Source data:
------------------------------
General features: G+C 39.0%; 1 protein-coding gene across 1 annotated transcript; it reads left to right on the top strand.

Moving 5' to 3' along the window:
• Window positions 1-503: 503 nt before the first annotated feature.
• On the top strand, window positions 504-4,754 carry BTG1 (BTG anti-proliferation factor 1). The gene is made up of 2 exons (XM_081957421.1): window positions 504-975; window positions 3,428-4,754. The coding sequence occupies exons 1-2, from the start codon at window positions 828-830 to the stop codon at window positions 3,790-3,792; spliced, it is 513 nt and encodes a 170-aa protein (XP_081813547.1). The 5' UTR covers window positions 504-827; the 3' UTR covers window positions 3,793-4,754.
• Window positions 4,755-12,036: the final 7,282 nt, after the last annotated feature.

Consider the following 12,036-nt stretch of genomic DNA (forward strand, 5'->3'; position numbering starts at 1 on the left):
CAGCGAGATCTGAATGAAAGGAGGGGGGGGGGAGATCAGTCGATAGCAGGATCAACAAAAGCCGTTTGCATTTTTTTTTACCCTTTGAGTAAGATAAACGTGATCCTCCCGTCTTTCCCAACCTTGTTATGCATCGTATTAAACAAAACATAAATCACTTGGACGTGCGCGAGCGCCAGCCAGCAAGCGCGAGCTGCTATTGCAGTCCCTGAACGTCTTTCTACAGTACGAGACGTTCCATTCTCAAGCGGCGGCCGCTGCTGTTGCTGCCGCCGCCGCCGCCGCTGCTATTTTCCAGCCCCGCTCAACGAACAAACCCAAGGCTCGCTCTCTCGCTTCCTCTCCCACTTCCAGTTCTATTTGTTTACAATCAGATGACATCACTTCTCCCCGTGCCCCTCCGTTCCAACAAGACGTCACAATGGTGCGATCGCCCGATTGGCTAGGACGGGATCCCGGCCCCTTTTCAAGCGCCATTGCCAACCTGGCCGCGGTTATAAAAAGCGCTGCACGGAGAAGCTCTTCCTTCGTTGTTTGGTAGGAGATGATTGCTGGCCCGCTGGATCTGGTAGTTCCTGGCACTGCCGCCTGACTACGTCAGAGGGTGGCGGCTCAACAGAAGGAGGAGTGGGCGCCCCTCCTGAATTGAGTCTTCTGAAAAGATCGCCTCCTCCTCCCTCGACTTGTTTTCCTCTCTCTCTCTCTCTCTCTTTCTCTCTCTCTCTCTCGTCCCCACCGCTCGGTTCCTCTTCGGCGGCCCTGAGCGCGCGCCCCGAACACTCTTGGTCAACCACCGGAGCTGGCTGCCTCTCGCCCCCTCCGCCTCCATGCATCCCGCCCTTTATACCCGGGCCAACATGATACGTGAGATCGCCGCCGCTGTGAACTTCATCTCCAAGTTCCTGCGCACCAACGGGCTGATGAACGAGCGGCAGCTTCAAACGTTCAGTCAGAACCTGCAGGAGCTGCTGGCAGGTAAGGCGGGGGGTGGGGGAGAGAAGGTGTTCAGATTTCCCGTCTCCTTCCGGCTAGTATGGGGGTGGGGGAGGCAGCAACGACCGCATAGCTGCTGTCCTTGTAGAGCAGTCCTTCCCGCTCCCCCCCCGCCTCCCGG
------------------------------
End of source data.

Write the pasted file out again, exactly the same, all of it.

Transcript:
General features: G+C 39.0%; 1 protein-coding gene across 1 annotated transcript; it reads left to right on the top strand.

Moving 5' to 3' along the window:
• Window positions 1-503: 503 nt before the first annotated feature.
• On the top strand, window positions 504-4,754 carry BTG1 (BTG anti-proliferation factor 1). The gene is made up of 2 exons (XM_081957421.1): window positions 504-975; window positions 3,428-4,754. The coding sequence occupies exons 1-2, from the start codon at window positions 828-830 to the stop codon at window positions 3,790-3,792; spliced, it is 513 nt and encodes a 170-aa protein (XP_081813547.1). The 5' UTR covers window positions 504-827; the 3' UTR covers window positions 3,793-4,754.
• Window positions 4,755-12,036: the final 7,282 nt, after the last annotated feature.

Consider the following 12,036-nt stretch of genomic DNA (forward strand, 5'->3'; position numbering starts at 1 on the left):
CAGCGAGATCTGAATGAAAGGAGGGGGGGGGGAGATCAGTCGATAGCAGGATCAACAAAAGCCGTTTGCATTTTTTTTTACCCTTTGAGTAAGATAAACGTGATCCTCCCGTCTTTCCCAACCTTGTTATGCATCGTATTAAACAAAACATAAATCACTTGGACGTGCGCGAGCGCCAGCCAGCAAGCGCGAGCTGCTATTGCAGTCCCTGAACGTCTTTCTACAGTACGAGACGTTCCATTCTCAAGCGGCGGCCGCTGCTGTTGCTGCCGCCGCCGCCGCCGCTGCTATTTTCCAGCCCCGCTCAACGAACAAACCCAAGGCTCGCTCTCTCGCTTCCTCTCCCACTTCCAGTTCTATTTGTTTACAATCAGATGACATCACTTCTCCCCGTGCCCCTCCGTTCCAACAAGACGTCACAATGGTGCGATCGCCCGATTGGCTAGGACGGGATCCCGGCCCCTTTTCAAGCGCCATTGCCAACCTGGCCGCGGTTATAAAAAGCGCTGCACGGAGAAGCTCTTCCTTCGTTGTTTGGTAGGAGATGATTGCTGGCCCGCTGGATCTGGTAGTTCCTGGCACTGCCGCCTGACTACGTCAGAGGGTGGCGGCTCAACAGAAGGAGGAGTGGGCGCCCCTCCTGAATTGAGTCTTCTGAAAAGATCGCCTCCTCCTCCCTCGACTTGTTTTCCTCTCTCTCTCTCTCTCTCTTTCTCTCTCTCTCTCTCGTCCCCACCGCTCGGTTCCTCTTCGGCGGCCCTGAGCGCGCGCCCCGAACACTCTTGGTCAACCACCGGAGCTGGCTGCCTCTCGCCCCCTCCGCCTCCATGCATCCCGCCCTTTATACCCGGGCCAACATGATACGTGAGATCGCCGCCGCTGTGAACTTCATCTCCAAGTTCCTGCGCACCAACGGGCTGATGAACGAGCGGCAGCTTCAAACGTTCAGTCAGAACCTGCAGGAGCTGCTGGCAGGTAAGGCGGGGGGTGGGGGAGAGAAGGTGTTCAGATTTCCCGTCTCCTTCCGGCTAGTATGGGGGTGGGGGAGGCAGCAACGACCGCATAGCTGCTGTCCTTGTAGAGCAGTCCTTCCCGCTCCCCCCCCGCCTCCCGG